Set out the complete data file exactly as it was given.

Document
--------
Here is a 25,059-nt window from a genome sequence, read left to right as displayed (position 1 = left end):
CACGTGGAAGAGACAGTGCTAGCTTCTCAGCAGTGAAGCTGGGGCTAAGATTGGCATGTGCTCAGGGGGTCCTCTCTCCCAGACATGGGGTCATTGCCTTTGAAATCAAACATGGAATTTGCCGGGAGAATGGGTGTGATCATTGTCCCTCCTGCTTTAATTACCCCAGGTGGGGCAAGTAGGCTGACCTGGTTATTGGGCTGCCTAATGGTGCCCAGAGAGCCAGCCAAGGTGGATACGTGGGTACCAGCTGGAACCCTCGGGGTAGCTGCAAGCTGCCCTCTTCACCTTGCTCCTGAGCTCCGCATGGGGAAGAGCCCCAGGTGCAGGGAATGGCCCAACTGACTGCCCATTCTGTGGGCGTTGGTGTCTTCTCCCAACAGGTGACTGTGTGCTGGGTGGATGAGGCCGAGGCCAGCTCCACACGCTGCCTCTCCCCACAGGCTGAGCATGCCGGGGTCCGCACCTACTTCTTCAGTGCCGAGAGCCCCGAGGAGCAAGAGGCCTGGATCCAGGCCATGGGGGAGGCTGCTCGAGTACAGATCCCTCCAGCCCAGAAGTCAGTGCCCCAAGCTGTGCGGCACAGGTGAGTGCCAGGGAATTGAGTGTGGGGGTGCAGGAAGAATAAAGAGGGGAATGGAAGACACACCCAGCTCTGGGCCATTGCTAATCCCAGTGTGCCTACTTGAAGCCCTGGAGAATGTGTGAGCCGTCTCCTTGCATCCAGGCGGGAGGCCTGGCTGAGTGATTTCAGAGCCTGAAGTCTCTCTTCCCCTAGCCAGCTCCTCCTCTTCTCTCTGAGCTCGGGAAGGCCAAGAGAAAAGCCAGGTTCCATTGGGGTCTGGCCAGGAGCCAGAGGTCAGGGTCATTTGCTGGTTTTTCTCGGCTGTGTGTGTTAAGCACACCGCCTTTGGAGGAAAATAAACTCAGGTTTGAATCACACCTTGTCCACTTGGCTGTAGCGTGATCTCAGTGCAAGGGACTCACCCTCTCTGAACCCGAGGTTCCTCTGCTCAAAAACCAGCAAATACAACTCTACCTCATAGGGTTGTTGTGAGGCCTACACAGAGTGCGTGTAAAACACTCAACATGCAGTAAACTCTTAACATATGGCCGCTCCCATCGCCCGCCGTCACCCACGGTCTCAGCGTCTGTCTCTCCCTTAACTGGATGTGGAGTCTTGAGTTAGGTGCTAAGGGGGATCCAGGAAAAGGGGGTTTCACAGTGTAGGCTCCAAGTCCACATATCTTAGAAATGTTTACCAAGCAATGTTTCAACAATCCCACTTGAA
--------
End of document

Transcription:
Here is a 25,059-nt window from a genome sequence, read left to right as displayed (position 1 = left end):
CACGTGGAAGAGACAGTGCTAGCTTCTCAGCAGTGAAGCTGGGGCTAAGATTGGCATGTGCTCAGGGGGTCCTCTCTCCCAGACATGGGGTCATTGCCTTTGAAATCAAACATGGAATTTGCCGGGAGAATGGGTGTGATCATTGTCCCTCCTGCTTTAATTACCCCAGGTGGGGCAAGTAGGCTGACCTGGTTATTGGGCTGCCTAATGGTGCCCAGAGAGCCAGCCAAGGTGGATACGTGGGTACCAGCTGGAACCCTCGGGGTAGCTGCAAGCTGCCCTCTTCACCTTGCTCCTGAGCTCCGCATGGGGAAGAGCCCCAGGTGCAGGGAATGGCCCAACTGACTGCCCATTCTGTGGGCGTTGGTGTCTTCTCCCAACAGGTGACTGTGTGCTGGGTGGATGAGGCCGAGGCCAGCTCCACACGCTGCCTCTCCCCACAGGCTGAGCATGCCGGGGTCCGCACCTACTTCTTCAGTGCCGAGAGCCCCGAGGAGCAAGAGGCCTGGATCCAGGCCATGGGGGAGGCTGCTCGAGTACAGATCCCTCCAGCCCAGAAGTCAGTGCCCCAAGCTGTGCGGCACAGGTGAGTGCCAGGGAATTGAGTGTGGGGGTGCAGGAAGAATAAAGAGGGGAATGGAAGACACACCCAGCTCTGGGCCATTGCTAATCCCAGTGTGCCTACTTGAAGCCCTGGAGAATGTGTGAGCCGTCTCCTTGCATCCAGGCGGGAGGCCTGGCTGAGTGATTTCAGAGCCTGAAGTCTCTCTTCCCCTAGCCAGCTCCTCCTCTTCTCTCTGAGCTCGGGAAGGCCAAGAGAAAAGCCAGGTTCCATTGGGGTCTGGCCAGGAGCCAGAGGTCAGGGTCATTTGCTGGTTTTTCTCGGCTGTGTGTGTTAAGCACACCGCCTTTGGAGGAAAATAAACTCAGGTTTGAATCACACCTTGTCCACTTGGCTGTAGCGTGATCTCAGTGCAAGGGACTCACCCTCTCTGAACCCGAGGTTCCTCTGCTCAAAAACCAGCAAATACAACTCTACCTCATAGGGTTGTTGTGAGGCCTACACAGAGTGCGTGTAAAACACTCAACATGCAGTAAACTCTTAACATATGGCCGCTCCCATCGCCCGCCGTCACCCACGGTCTCAGCGTCTGTCTCTCCCTTAACTGGATGTGGAGTCTTGAGTTAGGTGCTAAGGGGGATCCAGGAAAAGGGGGTTTCACAGTGTAGGCTCCAAGTCCACATATCTTAGAAATGTTTACCAAGCAATGTTTCAACAATCCCACTTGAA